Book Review by Kenneth Rogoff: Crash Time

Crashed: How a Decade of Financial Crises Changed the World by Adam Tooze

Ten years after the collapse of Lehman Brothers, Crashed, by the noted Columbia University historian Adam Tooze, offers a sweeping history of the global financial crisis up to the era of Donald Trump. Above all, it is a scathing critique of the global fiscal-policy response to the crash. To guess the punchline, all one really needs to know is that the word “austerity” appears 102 times without ever being clearly defined. Does austerity mean actually reducing government spending and debt, or simply slowing the rate at which spending and/or borrowing rise? Tooze uses the same term to describe a confusingly wide range of policies and episodes.

Such freewheeling use of a freighted term muddles the discussion at key junctures. More broadly, it is emblematic of an economic analysis that seems to be rooted in a selective reading of left-leaning commentaries rather than primary economic or historical sources, much less a balanced survey of the scholarly literature.

For example, we are told that during the eurozone crisis, Greece was subjected to “the most draconian austerity program ever proposed to a modern democracy.” This would seem to suggest that the “Troika” – the International Monetary Fund, the European Central Bank, and the European Commission – was demanding that Greece immediately pare the overall size of its debts. In fact, the opposite was true. In the years following the crisis, when Greece lost access to fresh money from private markets, the Troika gave the country enough to meet all its payment obligations, plus a significant amount of additional fresh money, thereby reducing the magnitude of austerity it inevitably faced when its borrowing binge ended.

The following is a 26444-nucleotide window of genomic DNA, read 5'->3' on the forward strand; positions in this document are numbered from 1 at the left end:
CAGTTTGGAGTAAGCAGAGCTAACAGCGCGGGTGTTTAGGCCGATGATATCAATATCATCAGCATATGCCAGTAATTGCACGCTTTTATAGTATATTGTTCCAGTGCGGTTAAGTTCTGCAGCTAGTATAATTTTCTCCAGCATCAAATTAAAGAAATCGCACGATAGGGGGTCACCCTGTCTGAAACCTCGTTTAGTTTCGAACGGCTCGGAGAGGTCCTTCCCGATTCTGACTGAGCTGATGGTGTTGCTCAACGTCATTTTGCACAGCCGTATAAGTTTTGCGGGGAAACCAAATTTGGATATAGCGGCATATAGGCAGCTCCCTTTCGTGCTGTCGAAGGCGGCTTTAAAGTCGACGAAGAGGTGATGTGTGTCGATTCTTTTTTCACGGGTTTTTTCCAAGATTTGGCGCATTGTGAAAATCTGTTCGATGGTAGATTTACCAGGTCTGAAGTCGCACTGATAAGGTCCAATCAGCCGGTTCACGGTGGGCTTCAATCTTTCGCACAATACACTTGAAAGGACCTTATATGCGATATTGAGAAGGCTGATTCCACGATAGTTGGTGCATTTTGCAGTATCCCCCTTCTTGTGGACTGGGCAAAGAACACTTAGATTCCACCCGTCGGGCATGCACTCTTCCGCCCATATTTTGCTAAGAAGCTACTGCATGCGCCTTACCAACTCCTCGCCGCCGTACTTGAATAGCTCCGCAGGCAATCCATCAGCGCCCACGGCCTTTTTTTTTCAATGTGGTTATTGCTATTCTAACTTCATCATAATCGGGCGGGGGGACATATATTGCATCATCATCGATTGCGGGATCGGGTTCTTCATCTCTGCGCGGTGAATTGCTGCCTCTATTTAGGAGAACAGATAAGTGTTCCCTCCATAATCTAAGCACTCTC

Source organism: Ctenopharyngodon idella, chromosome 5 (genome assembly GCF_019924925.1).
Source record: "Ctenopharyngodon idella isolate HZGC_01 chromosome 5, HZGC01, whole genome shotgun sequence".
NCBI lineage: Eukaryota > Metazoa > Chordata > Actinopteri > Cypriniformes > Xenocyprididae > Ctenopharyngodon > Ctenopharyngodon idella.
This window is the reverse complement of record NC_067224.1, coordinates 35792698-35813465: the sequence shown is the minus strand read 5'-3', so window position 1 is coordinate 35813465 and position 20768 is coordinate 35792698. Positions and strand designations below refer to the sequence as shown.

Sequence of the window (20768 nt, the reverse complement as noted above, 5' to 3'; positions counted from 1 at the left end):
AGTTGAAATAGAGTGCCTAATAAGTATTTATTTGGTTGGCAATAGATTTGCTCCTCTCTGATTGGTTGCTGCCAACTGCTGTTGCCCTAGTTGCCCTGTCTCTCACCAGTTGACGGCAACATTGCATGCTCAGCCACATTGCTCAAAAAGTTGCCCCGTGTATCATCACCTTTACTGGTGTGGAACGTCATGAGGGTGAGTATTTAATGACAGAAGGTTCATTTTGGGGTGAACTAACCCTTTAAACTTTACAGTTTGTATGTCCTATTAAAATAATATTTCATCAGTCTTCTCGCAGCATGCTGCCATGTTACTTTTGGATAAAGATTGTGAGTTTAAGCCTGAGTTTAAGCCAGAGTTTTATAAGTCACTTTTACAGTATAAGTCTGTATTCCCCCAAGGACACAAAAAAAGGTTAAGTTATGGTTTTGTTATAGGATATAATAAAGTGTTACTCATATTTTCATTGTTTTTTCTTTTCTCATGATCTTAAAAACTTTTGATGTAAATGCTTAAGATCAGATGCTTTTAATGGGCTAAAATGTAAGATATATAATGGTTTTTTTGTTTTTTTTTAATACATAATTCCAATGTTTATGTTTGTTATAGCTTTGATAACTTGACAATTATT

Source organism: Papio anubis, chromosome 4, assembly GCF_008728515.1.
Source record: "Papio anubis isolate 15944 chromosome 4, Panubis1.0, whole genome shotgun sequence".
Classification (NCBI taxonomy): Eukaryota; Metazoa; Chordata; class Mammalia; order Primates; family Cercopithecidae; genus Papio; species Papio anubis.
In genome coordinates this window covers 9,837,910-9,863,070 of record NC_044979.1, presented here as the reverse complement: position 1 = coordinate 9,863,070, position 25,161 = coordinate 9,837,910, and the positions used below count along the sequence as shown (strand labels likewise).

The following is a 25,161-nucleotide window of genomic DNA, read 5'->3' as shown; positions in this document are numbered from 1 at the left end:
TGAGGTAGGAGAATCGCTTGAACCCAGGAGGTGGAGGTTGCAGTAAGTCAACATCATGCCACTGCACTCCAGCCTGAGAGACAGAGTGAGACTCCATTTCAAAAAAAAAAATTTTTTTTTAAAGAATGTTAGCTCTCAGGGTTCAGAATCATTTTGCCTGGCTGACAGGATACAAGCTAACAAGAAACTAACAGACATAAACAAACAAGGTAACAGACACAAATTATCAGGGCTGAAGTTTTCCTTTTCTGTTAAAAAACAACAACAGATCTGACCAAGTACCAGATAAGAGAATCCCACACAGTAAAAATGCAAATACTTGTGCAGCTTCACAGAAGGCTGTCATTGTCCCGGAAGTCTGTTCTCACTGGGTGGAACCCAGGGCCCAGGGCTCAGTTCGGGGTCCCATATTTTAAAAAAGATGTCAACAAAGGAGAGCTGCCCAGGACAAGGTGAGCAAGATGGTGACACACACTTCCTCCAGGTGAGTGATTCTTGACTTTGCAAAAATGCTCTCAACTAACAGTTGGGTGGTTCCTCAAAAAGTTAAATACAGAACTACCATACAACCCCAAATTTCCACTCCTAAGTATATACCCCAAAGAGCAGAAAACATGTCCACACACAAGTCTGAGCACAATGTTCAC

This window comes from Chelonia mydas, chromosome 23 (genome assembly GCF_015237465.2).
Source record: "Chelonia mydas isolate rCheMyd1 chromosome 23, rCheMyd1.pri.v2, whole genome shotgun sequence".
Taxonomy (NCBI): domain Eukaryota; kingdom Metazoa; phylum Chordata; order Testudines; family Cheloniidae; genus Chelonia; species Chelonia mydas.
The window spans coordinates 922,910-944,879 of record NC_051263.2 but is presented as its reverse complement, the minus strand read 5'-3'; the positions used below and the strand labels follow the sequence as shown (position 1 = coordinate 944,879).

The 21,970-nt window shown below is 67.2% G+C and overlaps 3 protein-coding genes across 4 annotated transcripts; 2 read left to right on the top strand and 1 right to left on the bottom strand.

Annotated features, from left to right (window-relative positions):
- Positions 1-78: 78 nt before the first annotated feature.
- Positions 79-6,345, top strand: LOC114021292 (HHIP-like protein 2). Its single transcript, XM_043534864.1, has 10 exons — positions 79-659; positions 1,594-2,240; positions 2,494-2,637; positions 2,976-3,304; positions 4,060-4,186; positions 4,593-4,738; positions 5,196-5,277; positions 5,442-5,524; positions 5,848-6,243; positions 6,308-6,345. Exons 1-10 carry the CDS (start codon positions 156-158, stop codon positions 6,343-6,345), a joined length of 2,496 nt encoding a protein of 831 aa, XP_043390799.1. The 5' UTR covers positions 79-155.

The Truth About “Austerity”

I wholeheartedly support Tooze’s assertion that during the crisis, Europe should have figured out a way to write down Greece’s debts, not to mention those of Portugal, Ireland, and Spain, which would have demanded equal treatment. Germany should have accepted this course of action, even if it meant increasing its own debt to recapitalize German banks that had lent to southern Europe. I argued this point widely at the time, both in public and with policymakers. Highly indebted countries cannot easily grow their way out of their burden without some form of heterodox policy intervention, be it default, inflation, or financial repression. Of course, in the case of the eurozone, the ECB had already taken inflation off the table.

“The IMF bailout program that Greece received was much softer than the one that was extended to East Asian countries in the 1990s.”

Nevertheless, the suggestion that poor Greece had to hand over hard cash to rich Germany is just false. Looking beyond Tooze’s weaponization of the word “austerity,” a straightforward accounting based on easily available public data shows that in the years after the crisis, Greece received more new loans and aid from its creditors than it was asked to repay.

Moreover, Greece’s experience was overwhelmingly the result of private markets turning off the borrowing spigot. When that happened, the Troika-furnished funds were no longer sufficient to prop up Greece’s unsustainable spending. According to the IMF, the Greek government in 2009 was running a “primary deficit” of 10% of GDP, meaning that its new borrowing was equal to all of its owed principal and interest, plus an extra 10% of GDP. So, after foreign capital flows came to a standstill in 2010 – partly owing to the revelation of accounting fraud on the part of the Greek government – Greece was going to have to make a massive fiscal adjustment of 10% of GDP, even if 100% of its debts had been written off!